NetBeans IDE (as of version 7.0) is not yet usable for Mozilla C/C++ development. This page is currently being used to document how NetBeans would be set up for Mozilla development, and the problems that prevent it from being usable, or at least semi-usable. This documentation is currently primarily intended for the NetBeans developers, to help them reproduce the problems experienced when trying to use NetBeans for Mozilla development. The NetBeans work specifically to get NetBeans working well with Mozilla is tracked in NetBeans Bugzilla, bug 197297.
Building Firefox source
Why do we start a document on using an IDE with a section on building the source? For the code intelligence type features of IDEs like NetBeans to work correctly, it is necessary for the IDE to know a sane set of build options for the source files. It needs this information to determine the value of preprocessor defines, source file include paths (to find the correct headers, and the things that they define), etc. There are two ways that IDEs typically (and NetBeans specifically) determine this information for projects where the IDE does not managing the build system; either the IDE parses the output from an actual build (or a build log), or else the binaries must be built with specific debug information and the IDE examines the binaries. At any rate, that's why we're talking about building here...
With a few modifications (see below before proceeding!), the Simple Firefox build wiki page provides good documentation on how to get the Firefox source code and how to build that source.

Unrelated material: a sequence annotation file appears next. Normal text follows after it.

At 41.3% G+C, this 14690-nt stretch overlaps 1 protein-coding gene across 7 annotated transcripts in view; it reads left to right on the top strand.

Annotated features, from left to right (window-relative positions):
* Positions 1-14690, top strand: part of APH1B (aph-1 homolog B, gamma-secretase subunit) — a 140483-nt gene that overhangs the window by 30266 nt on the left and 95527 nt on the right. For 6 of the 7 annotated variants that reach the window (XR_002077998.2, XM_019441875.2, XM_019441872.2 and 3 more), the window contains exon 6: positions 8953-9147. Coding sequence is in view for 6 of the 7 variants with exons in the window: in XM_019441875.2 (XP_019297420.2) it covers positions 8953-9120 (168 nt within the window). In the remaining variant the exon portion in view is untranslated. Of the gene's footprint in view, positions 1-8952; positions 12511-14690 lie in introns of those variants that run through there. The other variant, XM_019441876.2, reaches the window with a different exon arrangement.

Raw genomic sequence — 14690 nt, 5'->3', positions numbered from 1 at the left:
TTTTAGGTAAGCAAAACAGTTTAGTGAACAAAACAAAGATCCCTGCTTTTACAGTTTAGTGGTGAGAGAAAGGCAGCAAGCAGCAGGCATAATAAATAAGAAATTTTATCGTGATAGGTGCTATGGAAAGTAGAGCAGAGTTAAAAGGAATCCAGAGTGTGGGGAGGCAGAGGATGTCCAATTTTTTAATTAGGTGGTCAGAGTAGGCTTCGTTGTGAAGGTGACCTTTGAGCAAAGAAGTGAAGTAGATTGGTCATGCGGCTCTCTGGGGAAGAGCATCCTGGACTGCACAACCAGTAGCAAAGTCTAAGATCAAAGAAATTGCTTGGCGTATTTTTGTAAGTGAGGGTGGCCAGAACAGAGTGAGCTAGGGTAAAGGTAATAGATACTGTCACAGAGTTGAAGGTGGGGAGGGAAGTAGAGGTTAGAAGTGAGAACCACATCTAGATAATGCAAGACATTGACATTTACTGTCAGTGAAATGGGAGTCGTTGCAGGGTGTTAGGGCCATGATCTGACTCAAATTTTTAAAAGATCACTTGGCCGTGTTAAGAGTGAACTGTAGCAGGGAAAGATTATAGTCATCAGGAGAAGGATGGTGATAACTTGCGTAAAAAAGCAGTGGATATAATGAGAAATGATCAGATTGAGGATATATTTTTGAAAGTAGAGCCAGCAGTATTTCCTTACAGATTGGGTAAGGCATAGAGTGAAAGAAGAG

Modification 1: To get the build to produce console output and binaries that NetBeans can extract the build options from, we need to set a few configuration options. To do this, create a file called ".mozconfig" in the root source directory, and give it the following contents:
. $topsrcdir/browser/config/mozconfig # Put the object files in an object directory: mk_add_options MOZ_OBJDIR=@TOPSRCDIR@/obj-debug # Make a debug build, since that's what most Mozilla devs would want: ac_add_options --enable-debug --disable-optimize ac_add_options --enable-debug-symbols # Build with
-g3-gdwarf-2for GCC (-g for Solaris) so that the binaries # will contain information about the build options. export CFLAGS="$CFLAGS -g3 -gdwarf-2" export CXXFLAGS="$CXXFLAGS -g3 -gdwarf-2" # Do NOT build with -j, otherwise the build log will be useless. Do # build with -w so that we get the "Entering/Leaving" lines in the output. mk_add_options MOZ_MAKE_FLAGS="-w"
Modification 2: Instead of building with simply 'make -f client.mk', log the build output to a file so that NetBeans can be asked to process the build output without doing a full build again. Do that by using:
make -f client.mk 2>&1 | tee build.log
Modification 3: Optional time saver. While it is preferable to get the source code from Mozilla's mozilla-central repository using hg so you're testing with the latest code, it is not absolutely necessary. If you're short on time, patience or bandwidth, you can download a snapshot of the source for the latest Firefox release instead. For example, Firefox 5.0's source is here (tar -xjvf to extract). Note that to build this source, instead of using 'make -f client.mk', I believe you need to use:
( configure && make ) 2>&1 | tee build.log
This applies both here and elsewhere in this document.